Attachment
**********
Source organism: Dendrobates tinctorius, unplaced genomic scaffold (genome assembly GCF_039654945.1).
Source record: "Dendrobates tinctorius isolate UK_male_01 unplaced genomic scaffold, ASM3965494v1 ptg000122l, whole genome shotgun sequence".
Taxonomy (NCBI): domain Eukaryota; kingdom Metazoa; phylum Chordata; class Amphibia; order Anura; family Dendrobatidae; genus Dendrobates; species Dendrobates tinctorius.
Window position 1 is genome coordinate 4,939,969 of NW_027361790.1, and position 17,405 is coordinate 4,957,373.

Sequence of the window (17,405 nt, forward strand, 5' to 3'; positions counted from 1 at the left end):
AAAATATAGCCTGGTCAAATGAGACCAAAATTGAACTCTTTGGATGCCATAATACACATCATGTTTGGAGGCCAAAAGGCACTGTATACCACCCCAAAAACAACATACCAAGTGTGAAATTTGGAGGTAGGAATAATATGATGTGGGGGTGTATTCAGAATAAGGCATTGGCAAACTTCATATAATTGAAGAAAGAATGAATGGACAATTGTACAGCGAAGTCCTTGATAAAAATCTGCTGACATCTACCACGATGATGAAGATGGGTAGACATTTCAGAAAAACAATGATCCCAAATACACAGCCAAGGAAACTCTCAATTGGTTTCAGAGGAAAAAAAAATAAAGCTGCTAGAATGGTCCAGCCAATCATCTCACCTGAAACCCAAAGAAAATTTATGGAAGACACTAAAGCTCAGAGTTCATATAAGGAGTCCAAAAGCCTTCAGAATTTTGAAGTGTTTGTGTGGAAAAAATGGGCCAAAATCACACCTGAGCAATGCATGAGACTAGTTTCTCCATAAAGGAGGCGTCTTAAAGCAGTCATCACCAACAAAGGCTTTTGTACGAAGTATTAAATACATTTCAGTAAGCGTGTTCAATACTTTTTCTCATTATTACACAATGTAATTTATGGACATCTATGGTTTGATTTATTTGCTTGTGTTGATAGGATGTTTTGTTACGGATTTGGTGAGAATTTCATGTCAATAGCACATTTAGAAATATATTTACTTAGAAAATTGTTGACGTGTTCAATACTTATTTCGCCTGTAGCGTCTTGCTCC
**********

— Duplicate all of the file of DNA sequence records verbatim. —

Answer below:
Source organism: Dendrobates tinctorius, unplaced genomic scaffold (genome assembly GCF_039654945.1).
Source record: "Dendrobates tinctorius isolate UK_male_01 unplaced genomic scaffold, ASM3965494v1 ptg000122l, whole genome shotgun sequence".
Taxonomy (NCBI): domain Eukaryota; kingdom Metazoa; phylum Chordata; class Amphibia; order Anura; family Dendrobatidae; genus Dendrobates; species Dendrobates tinctorius.
Window position 1 is genome coordinate 4,939,969 of NW_027361790.1, and position 17,405 is coordinate 4,957,373.

Sequence of the window (17,405 nt, forward strand, 5' to 3'; positions counted from 1 at the left end):
AAAATATAGCCTGGTCAAATGAGACCAAAATTGAACTCTTTGGATGCCATAATACACATCATGTTTGGAGGCCAAAAGGCACTGTATACCACCCCAAAAACAACATACCAAGTGTGAAATTTGGAGGTAGGAATAATATGATGTGGGGGTGTATTCAGAATAAGGCATTGGCAAACTTCATATAATTGAAGAAAGAATGAATGGACAATTGTACAGCGAAGTCCTTGATAAAAATCTGCTGACATCTACCACGATGATGAAGATGGGTAGACATTTCAGAAAAACAATGATCCCAAATACACAGCCAAGGAAACTCTCAATTGGTTTCAGAGGAAAAAAAAATAAAGCTGCTAGAATGGTCCAGCCAATCATCTCACCTGAAACCCAAAGAAAATTTATGGAAGACACTAAAGCTCAGAGTTCATATAAGGAGTCCAAAAGCCTTCAGAATTTTGAAGTGTTTGTGTGGAAAAAATGGGCCAAAATCACACCTGAGCAATGCATGAGACTAGTTTCTCCATAAAGGAGGCGTCTTAAAGCAGTCATCACCAACAAAGGCTTTTGTACGAAGTATTAAATACATTTCAGTAAGCGTGTTCAATACTTTTTCTCATTATTACACAATGTAATTTATGGACATCTATGGTTTGATTTATTTGCTTGTGTTGATAGGATGTTTTGTTACGGATTTGGTGAGAATTTCATGTCAATAGCACATTTAGAAATATATTTACTTAGAAAATTGTTGACGTGTTCAATACTTATTTCGCCTGTAGCGTCTTGCTCC